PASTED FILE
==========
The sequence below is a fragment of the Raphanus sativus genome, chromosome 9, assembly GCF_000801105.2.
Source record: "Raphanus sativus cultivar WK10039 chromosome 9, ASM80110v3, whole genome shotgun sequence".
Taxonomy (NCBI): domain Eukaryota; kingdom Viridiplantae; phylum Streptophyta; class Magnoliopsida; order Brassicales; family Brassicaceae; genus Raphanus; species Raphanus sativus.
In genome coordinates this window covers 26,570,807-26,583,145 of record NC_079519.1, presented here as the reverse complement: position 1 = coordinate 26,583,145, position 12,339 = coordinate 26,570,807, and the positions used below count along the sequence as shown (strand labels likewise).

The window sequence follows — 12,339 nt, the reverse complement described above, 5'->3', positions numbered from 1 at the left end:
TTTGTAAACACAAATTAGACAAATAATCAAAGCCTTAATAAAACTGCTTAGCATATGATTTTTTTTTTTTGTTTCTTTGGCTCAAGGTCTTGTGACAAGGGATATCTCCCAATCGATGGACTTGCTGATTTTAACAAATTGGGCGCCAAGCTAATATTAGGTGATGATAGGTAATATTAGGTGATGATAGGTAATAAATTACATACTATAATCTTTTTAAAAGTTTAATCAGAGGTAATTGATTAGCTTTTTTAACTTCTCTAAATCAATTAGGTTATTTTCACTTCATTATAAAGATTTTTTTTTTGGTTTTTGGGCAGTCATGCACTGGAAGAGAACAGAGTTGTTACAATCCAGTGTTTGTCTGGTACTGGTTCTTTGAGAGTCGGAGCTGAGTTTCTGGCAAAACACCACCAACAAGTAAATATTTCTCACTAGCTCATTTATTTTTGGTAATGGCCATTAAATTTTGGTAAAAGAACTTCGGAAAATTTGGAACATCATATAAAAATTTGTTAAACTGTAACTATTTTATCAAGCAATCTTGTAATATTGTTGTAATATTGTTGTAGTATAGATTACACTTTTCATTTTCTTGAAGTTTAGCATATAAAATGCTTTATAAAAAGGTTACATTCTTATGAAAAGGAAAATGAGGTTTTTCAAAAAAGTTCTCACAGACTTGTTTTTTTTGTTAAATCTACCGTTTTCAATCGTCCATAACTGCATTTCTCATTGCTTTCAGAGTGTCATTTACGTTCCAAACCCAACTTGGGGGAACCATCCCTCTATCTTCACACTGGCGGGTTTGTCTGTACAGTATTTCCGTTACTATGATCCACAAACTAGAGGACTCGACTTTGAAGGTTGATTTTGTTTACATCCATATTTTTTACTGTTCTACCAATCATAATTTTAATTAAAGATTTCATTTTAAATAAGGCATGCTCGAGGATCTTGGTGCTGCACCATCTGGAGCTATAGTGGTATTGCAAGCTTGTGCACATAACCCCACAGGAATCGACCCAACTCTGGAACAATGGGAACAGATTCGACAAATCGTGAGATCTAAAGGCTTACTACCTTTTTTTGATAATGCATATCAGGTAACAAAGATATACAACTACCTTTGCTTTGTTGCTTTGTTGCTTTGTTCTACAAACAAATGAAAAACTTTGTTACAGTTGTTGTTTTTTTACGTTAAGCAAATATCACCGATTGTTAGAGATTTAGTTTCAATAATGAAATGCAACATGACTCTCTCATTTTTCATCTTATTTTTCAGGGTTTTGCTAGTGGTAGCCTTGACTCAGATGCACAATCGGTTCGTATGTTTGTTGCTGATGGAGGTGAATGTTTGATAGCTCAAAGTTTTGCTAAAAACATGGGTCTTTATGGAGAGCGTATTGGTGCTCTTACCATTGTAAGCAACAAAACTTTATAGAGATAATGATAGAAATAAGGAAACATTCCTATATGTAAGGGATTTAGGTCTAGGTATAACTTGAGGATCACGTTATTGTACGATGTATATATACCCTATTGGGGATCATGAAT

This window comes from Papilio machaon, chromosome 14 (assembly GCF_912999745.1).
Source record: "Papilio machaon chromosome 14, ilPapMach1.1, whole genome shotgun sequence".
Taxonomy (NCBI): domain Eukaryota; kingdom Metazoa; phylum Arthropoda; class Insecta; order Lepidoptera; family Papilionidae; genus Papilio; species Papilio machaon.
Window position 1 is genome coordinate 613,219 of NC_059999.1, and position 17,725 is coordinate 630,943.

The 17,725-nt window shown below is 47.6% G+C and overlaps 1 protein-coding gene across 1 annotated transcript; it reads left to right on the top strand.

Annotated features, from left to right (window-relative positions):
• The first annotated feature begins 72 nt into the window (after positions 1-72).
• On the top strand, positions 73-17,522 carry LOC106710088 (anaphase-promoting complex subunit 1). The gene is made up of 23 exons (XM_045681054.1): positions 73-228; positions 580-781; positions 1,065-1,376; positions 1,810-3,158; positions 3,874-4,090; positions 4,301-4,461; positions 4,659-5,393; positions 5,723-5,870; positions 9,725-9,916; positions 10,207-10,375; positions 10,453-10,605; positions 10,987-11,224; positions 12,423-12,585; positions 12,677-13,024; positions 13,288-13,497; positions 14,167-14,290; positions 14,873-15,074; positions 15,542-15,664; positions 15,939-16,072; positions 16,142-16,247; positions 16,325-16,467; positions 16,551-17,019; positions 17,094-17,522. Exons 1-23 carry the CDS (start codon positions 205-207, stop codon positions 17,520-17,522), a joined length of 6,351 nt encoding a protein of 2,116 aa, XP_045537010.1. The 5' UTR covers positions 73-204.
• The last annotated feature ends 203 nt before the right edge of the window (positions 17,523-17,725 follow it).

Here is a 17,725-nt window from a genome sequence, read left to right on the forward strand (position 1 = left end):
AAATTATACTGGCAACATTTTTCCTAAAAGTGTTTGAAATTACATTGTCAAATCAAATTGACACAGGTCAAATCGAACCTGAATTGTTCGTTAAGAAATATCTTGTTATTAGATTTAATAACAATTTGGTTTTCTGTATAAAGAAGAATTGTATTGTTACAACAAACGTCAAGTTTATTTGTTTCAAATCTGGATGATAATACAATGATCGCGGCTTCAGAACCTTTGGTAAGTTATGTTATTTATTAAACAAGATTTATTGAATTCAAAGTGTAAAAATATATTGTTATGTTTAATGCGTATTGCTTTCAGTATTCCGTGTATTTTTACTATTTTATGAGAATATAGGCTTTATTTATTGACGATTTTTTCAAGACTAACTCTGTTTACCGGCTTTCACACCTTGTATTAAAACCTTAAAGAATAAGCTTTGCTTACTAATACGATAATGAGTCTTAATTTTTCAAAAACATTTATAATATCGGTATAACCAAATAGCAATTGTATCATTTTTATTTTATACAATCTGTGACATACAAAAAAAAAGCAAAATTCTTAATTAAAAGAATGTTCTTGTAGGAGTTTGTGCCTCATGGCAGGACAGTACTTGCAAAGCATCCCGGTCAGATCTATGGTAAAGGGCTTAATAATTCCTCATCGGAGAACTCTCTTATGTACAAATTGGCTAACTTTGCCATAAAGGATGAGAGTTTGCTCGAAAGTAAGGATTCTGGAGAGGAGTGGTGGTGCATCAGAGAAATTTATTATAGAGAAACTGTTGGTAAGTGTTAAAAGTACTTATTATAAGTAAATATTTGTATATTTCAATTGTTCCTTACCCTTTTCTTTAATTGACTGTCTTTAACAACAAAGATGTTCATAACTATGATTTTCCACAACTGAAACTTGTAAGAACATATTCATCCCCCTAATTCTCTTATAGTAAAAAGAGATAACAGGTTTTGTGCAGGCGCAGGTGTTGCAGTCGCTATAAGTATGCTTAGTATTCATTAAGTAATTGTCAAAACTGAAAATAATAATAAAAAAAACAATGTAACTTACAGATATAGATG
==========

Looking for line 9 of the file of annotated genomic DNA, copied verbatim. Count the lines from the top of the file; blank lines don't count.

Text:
Taxonomy (NCBI): domain Eukaryota; kingdom Metazoa; phylum Arthropoda; class Insecta; order Lepidoptera; family Papilionidae; genus Papilio; species Papilio machaon.